History since partition

Irish Independence: The Irish Free State, Éire, Ireland

The Anglo-Irish Treaty was ratified by the Dáil in January 1922 by a vote of 64 - 57. The minority refused to accept the result and this resulted in the Irish Civil War, which lasted until 1923. On 6 December 1922, in the middle of the Civil War, the Irish Free State came into being. During its early years the new state was governed by the victors of the Civil War. However, in the 1930s Fianna Fáil, the party of the opponents of the treaty, was elected into government. The party proposed, and the electorate accepted in a referendum in 1937, a new constitution which renamed the state "Éire or in the English language, Ireland" (article 4 of the Constitution).

The state was neutral during World War II, which was known internally as The Emergency. It offered some assistance to the Allies, especially in Northern Ireland. It is estimated[60] that around 50,000 volunteers from Éire/Ireland joined the British armed forces during the Second World War. In 1949, Ireland declared itself to be a republic.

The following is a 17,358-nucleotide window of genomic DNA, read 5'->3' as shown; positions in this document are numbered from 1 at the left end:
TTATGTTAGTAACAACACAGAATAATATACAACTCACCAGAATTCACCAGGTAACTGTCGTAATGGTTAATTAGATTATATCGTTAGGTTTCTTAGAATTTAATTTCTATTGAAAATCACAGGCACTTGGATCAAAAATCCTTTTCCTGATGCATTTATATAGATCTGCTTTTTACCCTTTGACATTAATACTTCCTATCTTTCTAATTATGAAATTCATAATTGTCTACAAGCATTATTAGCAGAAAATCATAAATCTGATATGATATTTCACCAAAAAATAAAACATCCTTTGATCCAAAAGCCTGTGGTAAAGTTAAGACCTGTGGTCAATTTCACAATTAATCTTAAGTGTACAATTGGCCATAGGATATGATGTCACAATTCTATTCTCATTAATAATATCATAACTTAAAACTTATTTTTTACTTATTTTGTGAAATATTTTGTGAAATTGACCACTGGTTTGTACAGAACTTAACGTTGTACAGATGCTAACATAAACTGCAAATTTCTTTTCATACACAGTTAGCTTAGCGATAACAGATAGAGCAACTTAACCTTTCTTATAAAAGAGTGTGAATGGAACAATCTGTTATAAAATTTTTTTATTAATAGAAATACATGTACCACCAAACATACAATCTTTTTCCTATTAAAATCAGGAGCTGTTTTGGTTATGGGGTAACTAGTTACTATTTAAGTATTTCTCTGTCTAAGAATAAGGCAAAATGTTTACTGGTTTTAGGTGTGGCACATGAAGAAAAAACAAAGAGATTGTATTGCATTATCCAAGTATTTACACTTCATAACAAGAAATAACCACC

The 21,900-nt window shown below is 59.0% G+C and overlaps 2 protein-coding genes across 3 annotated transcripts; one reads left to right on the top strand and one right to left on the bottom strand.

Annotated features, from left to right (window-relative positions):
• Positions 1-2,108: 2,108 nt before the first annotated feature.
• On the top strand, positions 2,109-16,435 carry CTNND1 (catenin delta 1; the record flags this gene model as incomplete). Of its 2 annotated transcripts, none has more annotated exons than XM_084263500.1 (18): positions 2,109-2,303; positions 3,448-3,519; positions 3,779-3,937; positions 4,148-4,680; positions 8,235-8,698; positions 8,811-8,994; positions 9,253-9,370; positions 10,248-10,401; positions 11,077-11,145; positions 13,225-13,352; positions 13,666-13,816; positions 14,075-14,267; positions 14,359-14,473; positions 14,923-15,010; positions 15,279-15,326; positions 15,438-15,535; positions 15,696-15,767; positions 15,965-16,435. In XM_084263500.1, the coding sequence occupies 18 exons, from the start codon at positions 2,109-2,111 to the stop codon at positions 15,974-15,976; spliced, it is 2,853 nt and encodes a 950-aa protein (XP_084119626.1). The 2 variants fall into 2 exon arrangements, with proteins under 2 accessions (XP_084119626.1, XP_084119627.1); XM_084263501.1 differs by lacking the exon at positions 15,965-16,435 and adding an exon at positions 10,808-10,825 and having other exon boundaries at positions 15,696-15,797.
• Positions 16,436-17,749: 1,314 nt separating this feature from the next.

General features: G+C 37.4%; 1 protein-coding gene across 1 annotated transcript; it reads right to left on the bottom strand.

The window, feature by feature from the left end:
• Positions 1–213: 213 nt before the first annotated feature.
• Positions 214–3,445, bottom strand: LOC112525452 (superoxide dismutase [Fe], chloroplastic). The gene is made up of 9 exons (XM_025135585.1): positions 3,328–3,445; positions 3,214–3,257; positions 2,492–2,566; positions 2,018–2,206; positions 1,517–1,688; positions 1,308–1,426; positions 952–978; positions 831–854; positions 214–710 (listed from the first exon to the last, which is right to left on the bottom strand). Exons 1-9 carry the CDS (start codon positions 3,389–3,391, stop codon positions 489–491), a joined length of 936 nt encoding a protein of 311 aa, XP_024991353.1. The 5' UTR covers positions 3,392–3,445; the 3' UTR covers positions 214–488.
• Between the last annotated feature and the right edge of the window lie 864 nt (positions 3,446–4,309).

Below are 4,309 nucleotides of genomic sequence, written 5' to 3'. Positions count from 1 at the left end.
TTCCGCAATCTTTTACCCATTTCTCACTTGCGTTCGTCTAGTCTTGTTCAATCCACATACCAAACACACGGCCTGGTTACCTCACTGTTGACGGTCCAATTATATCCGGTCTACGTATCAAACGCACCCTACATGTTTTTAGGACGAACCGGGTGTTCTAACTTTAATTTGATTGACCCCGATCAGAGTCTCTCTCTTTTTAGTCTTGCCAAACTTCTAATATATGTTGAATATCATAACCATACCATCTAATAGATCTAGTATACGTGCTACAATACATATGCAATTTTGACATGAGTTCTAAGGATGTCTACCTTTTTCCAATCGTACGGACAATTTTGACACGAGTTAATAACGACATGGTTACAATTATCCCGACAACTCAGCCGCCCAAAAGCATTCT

Leinster House in Dublin, seat of Dáil Éireann.

Ireland experienced large-scale emigration in the 1950s and again in the 1980s. From 1987 the economy improved and the 1990s saw the beginning of unprecedented economic success, in a phenomenon known as the "Celtic Tiger".[61] By 2007 it had become the fifth richest country (in terms of GDP per capita) in the world, and the second richest in the European Union, moving from being a net recipient of the budget to becoming a net contributor during the next budget round (2007–13), and from a country of net emigration to one of net immigration. In October 2006, there were talks between Ireland and the U.S. to negotiate a new immigration policy between the two countries, in response to the growth of the Irish economy and desire of many U.S. citizens who sought to move to Ireland for work.[62]

Northern Ireland

Northern Ireland was created as an division of the United Kingdom by the Government of Ireland Act 1920. From 1921 until 1972, Northern Ireland enjoyed limited self-government within the United Kingdom, with its own parliament and prime minister.